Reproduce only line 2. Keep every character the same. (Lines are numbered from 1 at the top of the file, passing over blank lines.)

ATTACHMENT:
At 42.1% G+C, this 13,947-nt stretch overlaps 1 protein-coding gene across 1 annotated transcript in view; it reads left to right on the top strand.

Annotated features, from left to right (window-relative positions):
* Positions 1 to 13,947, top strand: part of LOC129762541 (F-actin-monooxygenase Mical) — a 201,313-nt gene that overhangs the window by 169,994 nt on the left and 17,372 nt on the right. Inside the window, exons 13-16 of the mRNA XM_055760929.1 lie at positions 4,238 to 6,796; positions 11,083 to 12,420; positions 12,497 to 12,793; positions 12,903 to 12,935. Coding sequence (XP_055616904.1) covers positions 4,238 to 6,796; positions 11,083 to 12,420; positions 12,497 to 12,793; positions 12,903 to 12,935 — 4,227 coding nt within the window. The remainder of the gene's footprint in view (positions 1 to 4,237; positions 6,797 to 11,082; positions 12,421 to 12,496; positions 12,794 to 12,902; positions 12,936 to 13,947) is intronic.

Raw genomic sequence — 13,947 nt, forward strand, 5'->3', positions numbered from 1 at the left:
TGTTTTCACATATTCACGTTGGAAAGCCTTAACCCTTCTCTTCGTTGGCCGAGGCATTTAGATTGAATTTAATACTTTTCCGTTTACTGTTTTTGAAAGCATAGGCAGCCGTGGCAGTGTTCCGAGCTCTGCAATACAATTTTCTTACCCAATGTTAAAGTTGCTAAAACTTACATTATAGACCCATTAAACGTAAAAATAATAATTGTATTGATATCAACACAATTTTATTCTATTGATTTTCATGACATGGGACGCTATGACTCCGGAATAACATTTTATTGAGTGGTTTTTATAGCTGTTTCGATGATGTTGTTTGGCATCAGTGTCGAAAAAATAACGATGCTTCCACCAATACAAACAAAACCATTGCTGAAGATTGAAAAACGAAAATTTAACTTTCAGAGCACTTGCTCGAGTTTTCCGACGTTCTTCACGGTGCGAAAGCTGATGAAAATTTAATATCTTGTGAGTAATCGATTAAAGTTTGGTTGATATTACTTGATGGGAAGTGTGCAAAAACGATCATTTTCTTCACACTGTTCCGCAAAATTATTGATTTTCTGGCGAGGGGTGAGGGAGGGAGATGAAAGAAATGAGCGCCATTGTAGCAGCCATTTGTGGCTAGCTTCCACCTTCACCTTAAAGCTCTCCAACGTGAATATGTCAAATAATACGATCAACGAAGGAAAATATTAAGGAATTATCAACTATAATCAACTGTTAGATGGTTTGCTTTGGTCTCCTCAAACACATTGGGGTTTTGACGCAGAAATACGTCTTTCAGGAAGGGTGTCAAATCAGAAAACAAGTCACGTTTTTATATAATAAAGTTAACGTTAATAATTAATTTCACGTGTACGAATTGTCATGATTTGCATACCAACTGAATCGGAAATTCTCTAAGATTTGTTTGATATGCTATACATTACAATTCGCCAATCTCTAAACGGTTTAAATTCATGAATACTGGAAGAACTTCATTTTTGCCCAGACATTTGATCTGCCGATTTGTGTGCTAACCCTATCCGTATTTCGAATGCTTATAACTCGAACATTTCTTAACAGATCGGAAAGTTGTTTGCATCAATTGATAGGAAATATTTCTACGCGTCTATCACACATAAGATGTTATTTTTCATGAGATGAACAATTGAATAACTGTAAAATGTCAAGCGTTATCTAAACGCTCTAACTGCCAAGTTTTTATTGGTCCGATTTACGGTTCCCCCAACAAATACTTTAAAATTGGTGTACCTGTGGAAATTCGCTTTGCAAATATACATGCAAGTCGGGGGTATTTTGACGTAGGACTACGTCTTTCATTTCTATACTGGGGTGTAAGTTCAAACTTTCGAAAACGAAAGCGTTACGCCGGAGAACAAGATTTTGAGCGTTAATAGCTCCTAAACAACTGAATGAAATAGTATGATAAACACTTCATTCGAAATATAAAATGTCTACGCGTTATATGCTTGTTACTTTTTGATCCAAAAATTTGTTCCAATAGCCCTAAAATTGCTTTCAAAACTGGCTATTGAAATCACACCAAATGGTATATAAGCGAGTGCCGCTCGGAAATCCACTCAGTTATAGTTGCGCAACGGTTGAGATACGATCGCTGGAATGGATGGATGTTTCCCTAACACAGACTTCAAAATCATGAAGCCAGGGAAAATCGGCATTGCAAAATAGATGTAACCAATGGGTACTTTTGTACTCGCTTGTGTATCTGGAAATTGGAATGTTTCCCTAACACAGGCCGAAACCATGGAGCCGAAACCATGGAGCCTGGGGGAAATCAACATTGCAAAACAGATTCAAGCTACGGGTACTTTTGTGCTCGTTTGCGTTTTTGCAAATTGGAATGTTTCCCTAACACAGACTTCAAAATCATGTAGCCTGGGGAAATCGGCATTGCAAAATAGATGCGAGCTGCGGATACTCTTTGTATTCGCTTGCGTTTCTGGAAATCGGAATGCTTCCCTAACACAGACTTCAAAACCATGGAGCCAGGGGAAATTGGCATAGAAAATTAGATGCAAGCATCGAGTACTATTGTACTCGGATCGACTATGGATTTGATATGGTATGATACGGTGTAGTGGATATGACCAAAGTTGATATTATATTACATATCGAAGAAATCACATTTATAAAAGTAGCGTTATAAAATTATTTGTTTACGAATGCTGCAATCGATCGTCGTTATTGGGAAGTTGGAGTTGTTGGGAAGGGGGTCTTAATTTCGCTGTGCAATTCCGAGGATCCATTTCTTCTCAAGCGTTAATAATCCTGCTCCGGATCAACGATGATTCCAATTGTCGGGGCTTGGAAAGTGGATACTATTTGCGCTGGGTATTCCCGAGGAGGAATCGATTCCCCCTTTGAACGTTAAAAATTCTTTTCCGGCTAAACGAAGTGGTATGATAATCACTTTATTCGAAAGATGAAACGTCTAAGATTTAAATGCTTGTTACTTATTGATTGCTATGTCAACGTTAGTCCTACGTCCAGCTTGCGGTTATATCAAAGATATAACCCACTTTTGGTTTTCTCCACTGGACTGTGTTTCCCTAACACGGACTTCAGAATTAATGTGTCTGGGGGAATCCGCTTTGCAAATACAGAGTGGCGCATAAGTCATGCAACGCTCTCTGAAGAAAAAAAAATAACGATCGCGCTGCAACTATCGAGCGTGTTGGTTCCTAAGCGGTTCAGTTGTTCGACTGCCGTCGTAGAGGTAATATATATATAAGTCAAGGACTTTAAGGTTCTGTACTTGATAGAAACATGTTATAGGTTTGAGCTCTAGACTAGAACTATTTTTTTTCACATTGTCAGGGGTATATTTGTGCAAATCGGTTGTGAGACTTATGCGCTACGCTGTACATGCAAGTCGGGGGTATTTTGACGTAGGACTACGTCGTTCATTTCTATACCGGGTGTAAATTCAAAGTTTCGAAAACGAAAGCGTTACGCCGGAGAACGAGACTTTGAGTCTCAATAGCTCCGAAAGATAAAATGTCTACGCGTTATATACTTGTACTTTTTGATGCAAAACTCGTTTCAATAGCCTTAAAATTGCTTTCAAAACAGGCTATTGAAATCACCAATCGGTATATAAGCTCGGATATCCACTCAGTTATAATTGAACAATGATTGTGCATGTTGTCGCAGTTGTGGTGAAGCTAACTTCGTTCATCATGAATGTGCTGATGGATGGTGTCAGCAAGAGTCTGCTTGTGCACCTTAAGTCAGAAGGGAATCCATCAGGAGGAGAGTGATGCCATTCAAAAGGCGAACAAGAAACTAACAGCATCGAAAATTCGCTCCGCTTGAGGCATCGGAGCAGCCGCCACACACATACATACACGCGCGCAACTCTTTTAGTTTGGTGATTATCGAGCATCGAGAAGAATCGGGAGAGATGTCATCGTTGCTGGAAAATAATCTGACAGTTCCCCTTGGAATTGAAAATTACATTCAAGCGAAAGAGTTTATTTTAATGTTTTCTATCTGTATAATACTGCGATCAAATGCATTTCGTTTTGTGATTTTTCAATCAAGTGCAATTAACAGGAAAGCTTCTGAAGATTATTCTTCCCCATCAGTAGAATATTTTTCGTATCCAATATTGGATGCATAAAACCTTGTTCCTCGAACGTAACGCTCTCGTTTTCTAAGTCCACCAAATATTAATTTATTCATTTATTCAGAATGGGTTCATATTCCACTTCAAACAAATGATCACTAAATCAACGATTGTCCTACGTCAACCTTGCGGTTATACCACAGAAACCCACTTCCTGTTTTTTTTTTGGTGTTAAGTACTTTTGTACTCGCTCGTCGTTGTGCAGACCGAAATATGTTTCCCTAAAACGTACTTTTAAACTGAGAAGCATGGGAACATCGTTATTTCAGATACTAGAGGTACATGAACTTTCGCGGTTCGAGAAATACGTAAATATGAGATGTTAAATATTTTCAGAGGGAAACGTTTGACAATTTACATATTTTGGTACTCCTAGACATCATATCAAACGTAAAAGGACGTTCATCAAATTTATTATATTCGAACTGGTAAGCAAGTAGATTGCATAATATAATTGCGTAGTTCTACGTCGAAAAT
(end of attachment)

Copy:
Annotated features, from left to right (window-relative positions):